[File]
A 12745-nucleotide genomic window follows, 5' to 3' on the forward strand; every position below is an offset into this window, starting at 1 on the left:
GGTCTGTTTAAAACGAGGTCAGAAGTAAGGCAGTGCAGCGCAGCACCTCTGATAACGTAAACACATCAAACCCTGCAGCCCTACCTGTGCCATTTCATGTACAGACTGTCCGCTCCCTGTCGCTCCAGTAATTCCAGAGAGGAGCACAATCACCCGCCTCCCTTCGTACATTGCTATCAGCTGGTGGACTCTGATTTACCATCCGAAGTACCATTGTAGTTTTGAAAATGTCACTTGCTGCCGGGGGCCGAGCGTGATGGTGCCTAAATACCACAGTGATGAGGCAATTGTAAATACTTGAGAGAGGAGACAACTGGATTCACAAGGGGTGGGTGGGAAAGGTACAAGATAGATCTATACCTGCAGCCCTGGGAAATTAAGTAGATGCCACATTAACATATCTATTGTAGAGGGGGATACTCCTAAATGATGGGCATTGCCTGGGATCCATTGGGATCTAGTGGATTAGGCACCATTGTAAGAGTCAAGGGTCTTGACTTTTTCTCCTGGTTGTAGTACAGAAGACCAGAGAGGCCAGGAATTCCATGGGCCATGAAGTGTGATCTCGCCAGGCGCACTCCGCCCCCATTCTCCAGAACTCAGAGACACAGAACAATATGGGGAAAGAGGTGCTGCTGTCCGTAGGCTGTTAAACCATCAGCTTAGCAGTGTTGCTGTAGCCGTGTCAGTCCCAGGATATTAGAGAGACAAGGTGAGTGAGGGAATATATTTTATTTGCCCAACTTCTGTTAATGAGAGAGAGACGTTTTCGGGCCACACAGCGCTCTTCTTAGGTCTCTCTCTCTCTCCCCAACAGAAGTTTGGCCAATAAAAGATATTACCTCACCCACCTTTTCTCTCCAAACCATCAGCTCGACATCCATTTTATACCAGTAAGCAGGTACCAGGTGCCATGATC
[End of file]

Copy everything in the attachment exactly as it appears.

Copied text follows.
A 12745-nucleotide genomic window follows, 5' to 3' on the forward strand; every position below is an offset into this window, starting at 1 on the left:
GGTCTGTTTAAAACGAGGTCAGAAGTAAGGCAGTGCAGCGCAGCACCTCTGATAACGTAAACACATCAAACCCTGCAGCCCTACCTGTGCCATTTCATGTACAGACTGTCCGCTCCCTGTCGCTCCAGTAATTCCAGAGAGGAGCACAATCACCCGCCTCCCTTCGTACATTGCTATCAGCTGGTGGACTCTGATTTACCATCCGAAGTACCATTGTAGTTTTGAAAATGTCACTTGCTGCCGGGGGCCGAGCGTGATGGTGCCTAAATACCACAGTGATGAGGCAATTGTAAATACTTGAGAGAGGAGACAACTGGATTCACAAGGGGTGGGTGGGAAAGGTACAAGATAGATCTATACCTGCAGCCCTGGGAAATTAAGTAGATGCCACATTAACATATCTATTGTAGAGGGGGATACTCCTAAATGATGGGCATTGCCTGGGATCCATTGGGATCTAGTGGATTAGGCACCATTGTAAGAGTCAAGGGTCTTGACTTTTTCTCCTGGTTGTAGTACAGAAGACCAGAGAGGCCAGGAATTCCATGGGCCATGAAGTGTGATCTCGCCAGGCGCACTCCGCCCCCATTCTCCAGAACTCAGAGACACAGAACAATATGGGGAAAGAGGTGCTGCTGTCCGTAGGCTGTTAAACCATCAGCTTAGCAGTGTTGCTGTAGCCGTGTCAGTCCCAGGATATTAGAGAGACAAGGTGAGTGAGGGAATATATTTTATTTGCCCAACTTCTGTTAATGAGAGAGAGACGTTTTCGGGCCACACAGCGCTCTTCTTAGGTCTCTCTCTCTCTCCCCAACAGAAGTTTGGCCAATAAAAGATATTACCTCACCCACCTTTTCTCTCCAAACCATCAGCTCGACATCCATTTTATACCAGTAAGCAGGTACCAGGTGCCATGATC